Newsclip: Empty bowls, empty wallets: McKinney fundraiser nets $30K for Community Lifeline Center
While still getting to know the McKinney, Texas community, a sponsorship opportunity came along that we just had to be a part of.
While we are still implementing our operational plans for our new plant in McKinney, Texas, and have only just begun to get to know the community, McKinney’s annual Empty Bowls fundraiser event provided such a perfect fit for Blount Fine Foods that we just had to get involved. After all, it is our sincere belief that every empty bowl presents an opportunity to enjoy Blount soups.
Here is a story from the McKinney Courier-Gazette’s Chris Beattie covering the event.
Empty bowls, empty wallets: McKinney fundraiser nets $30K for Community Lifeline Center
Chris Beattie, firstname.lastname@example.org
Apr 16, 2016
They’re going to need more bowls.
If it maintains its annual pace, McKinney’s Empty Bowls event could become the lead example for the global hunger-fighting initiative. Its latest edition, held Thursday evening in and around the McKinney Performing Arts Center downtown, once again bested its predecessor.
At least 800 guests showed up this time, about double last year's – the first at MPAC – and again a dramatic jump from the previous years when St. Peter’s Episcopal Church hosted it.
Unofficial tallies have the monetary pull at around $30,000, around $5,000 more than what the event brought in a year ago. Proceeds go to Community Lifeline Center, a McKinney-based nonprofit that helps residents in crisis get back on their feet.
The center uses the donated funds to stock its client-choice food pantry, where twice a week northern Collin County residents can pick up a day’s worth of meals. Clients’ choice comes in their ability to instead pick up hygiene or household items in addition to food.
With about $30,000 extra, the CLC may be able to offer two days’ worth of food for pickups and potentially double its output from 2015, said Brian Marques, CLC executive director, explaining how food is “a major area of focus” for the center.
Many of CLC’s clients are considered “food-insecure” and must have their physical needs met before any ensuing job training and financial help can have an impact.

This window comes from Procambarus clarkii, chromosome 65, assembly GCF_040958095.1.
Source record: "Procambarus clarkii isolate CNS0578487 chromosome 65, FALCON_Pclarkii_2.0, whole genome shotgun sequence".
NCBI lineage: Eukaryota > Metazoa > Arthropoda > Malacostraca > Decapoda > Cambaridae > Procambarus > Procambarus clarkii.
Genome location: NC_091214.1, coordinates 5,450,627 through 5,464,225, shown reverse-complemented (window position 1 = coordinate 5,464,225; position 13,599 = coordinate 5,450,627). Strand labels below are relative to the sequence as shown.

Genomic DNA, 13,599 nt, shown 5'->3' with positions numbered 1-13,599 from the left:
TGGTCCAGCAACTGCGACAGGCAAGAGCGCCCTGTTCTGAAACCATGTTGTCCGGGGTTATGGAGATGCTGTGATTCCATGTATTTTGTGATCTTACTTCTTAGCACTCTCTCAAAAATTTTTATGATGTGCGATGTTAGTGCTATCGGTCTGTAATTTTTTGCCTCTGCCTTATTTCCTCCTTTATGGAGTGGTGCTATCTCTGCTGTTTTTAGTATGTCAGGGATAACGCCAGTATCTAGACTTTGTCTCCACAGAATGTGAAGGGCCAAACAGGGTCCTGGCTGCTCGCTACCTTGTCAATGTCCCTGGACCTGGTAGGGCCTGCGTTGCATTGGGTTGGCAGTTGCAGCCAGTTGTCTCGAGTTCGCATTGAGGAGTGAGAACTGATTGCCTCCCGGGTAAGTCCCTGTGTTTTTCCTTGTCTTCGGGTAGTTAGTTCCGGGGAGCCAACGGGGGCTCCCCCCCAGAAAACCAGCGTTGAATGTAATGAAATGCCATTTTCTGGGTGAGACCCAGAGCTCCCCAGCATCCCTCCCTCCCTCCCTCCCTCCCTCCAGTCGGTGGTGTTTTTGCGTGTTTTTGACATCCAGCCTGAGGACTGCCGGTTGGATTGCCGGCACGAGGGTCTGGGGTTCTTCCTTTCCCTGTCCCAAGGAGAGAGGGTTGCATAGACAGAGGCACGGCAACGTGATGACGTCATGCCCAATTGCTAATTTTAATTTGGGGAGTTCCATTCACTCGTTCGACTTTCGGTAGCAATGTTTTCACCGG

“It’s a critical component to our mission,” said Marques, who took the CLC helm last fall, a sense of awe in his tone. “So we couldn’t be more thrilled with the turnout.”
He likely wouldn’t have been so surprised at the turnout had he been with CLC since Empty Bowls began. The event has gotten bigger, better and bowl-der every go-around.
With the move from St. Peter’s to MPAC last year came about a dozen local vendors, who set up shop around the handcrafted bowls, offering soups and samples from their respective menus. That was on the main floor, with professional and priced bowls for sale on the floor below.
On Thursday, more than 800 bowls filled the upstairs, downstairs and outside lawn areas. Whole Foods Market was front and center as the lead sponsor.
Early-access ticketholders joined the new Collector’s Club. All 50 Collector’s Club tickets sold, with club members getting first glance and taste.
Other guests paid $25 for admission and an event bowl. Combined, attendees bought $1,000 worth of wares in addition to the event bowls. More than $3,100 came in through the auction, and raffle ticket purchases also increased.
Art students from Allen High School and McKinney High School again contributed bowls, though the majority came from potters and painters with McKinney Art Studio, the Art House of McKinney and SPARC.
The artists began creating Thursday’s inventory back in July.
“The flow of art into this has been amazing,” said Jamie St.Clair, Empty Bowls McKinney organizer. “It’s grown beyond my wildest dreams.”
At least for a year, dreams for residents in need will come a little easier. Despite a yearly promotional grant from the McKinney Community Development Corp., Empty Bowls organizers typically use some proceeds to cover expenses – that meant about half last year.
This week’s event got enough money from sponsors to cover expenses, so all money raised during the event will go to CLC, according to St.Clair.
One of those sponsors, Blount Fine Foods out of Massachusetts, hasn’t even opened its food source plant in McKinney yet. But it knew about Empty Bowls, just like so many others in and around the city.
They all know they’re going to need more bowls.
“We’ll start planning next year in a couple of weeks,” St.Clair said.
Photo credit: Kelsey Kruzich, staff photo
See the full story here.